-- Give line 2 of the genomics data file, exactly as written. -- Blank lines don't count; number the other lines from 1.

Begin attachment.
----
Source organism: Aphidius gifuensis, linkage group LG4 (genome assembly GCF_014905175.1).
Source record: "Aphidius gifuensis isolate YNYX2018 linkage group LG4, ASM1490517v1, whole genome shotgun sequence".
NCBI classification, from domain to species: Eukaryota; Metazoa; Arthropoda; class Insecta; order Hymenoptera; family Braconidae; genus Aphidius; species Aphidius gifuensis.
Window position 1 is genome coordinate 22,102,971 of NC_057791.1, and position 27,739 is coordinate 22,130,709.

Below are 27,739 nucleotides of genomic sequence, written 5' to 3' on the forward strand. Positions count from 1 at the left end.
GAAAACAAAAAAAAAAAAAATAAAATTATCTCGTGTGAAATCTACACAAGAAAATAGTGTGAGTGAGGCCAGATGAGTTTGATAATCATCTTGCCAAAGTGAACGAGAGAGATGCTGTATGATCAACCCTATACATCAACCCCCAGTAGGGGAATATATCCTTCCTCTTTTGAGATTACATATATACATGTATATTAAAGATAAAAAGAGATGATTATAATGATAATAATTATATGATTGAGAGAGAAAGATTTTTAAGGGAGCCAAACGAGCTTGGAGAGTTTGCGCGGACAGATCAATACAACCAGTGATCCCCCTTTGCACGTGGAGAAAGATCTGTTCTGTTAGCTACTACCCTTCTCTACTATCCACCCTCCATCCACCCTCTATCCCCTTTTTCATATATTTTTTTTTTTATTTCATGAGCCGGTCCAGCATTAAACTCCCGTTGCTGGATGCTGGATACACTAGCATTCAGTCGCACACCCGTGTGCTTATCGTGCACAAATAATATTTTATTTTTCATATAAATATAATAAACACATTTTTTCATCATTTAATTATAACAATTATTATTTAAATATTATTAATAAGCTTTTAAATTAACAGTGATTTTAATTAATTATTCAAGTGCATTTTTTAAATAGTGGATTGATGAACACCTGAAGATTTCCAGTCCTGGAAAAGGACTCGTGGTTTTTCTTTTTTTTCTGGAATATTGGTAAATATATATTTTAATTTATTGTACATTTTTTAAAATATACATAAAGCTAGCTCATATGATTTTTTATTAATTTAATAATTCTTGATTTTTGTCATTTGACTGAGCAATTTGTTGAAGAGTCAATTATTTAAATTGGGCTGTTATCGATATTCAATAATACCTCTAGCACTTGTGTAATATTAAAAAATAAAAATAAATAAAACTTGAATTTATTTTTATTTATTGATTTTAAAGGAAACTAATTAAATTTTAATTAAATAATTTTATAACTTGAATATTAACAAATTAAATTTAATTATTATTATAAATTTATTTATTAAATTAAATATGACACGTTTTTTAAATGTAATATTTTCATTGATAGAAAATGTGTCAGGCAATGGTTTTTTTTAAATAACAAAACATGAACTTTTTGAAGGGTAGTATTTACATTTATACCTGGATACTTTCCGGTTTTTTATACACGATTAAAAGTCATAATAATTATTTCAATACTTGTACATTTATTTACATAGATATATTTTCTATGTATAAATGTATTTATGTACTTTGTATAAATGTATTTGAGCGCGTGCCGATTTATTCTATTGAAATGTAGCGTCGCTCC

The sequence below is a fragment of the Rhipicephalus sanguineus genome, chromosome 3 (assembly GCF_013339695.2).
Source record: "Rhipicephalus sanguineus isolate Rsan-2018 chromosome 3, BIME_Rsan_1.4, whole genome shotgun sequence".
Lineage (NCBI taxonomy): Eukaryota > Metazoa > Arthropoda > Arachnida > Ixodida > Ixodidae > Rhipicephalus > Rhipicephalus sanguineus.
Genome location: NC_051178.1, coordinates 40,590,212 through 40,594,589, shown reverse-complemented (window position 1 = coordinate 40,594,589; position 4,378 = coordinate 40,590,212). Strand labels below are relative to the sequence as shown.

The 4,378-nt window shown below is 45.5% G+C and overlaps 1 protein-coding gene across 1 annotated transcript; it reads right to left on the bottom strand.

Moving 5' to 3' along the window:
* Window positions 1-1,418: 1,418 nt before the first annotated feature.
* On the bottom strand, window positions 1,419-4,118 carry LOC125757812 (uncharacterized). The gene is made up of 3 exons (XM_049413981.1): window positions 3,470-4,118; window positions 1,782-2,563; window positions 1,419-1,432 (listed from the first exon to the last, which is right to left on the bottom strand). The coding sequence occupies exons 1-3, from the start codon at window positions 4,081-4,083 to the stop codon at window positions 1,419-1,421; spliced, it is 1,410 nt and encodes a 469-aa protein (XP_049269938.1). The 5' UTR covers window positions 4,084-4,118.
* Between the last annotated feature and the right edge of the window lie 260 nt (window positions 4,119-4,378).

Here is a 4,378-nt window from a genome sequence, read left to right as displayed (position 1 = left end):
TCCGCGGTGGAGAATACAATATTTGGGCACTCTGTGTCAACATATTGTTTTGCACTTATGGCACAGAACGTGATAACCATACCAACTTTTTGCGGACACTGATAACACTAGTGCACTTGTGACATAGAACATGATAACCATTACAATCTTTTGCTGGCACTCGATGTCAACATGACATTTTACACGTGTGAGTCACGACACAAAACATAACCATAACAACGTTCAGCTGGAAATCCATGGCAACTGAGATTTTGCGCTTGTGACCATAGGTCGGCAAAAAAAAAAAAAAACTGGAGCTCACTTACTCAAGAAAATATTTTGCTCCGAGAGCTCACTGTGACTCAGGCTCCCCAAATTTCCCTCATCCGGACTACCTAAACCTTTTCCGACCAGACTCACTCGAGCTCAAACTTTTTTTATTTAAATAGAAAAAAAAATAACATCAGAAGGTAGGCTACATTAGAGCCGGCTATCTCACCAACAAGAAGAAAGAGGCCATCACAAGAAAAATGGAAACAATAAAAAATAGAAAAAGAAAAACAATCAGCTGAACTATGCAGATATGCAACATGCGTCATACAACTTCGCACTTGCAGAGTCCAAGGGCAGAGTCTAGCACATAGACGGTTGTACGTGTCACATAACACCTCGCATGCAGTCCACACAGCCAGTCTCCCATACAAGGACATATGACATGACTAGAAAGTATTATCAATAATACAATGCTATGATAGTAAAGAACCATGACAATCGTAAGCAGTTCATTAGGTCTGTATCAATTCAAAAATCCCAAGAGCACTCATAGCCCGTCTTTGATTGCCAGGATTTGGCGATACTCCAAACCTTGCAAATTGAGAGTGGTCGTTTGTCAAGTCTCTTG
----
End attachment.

Source record: "Aphidius gifuensis isolate YNYX2018 linkage group LG4, ASM1490517v1, whole genome shotgun sequence".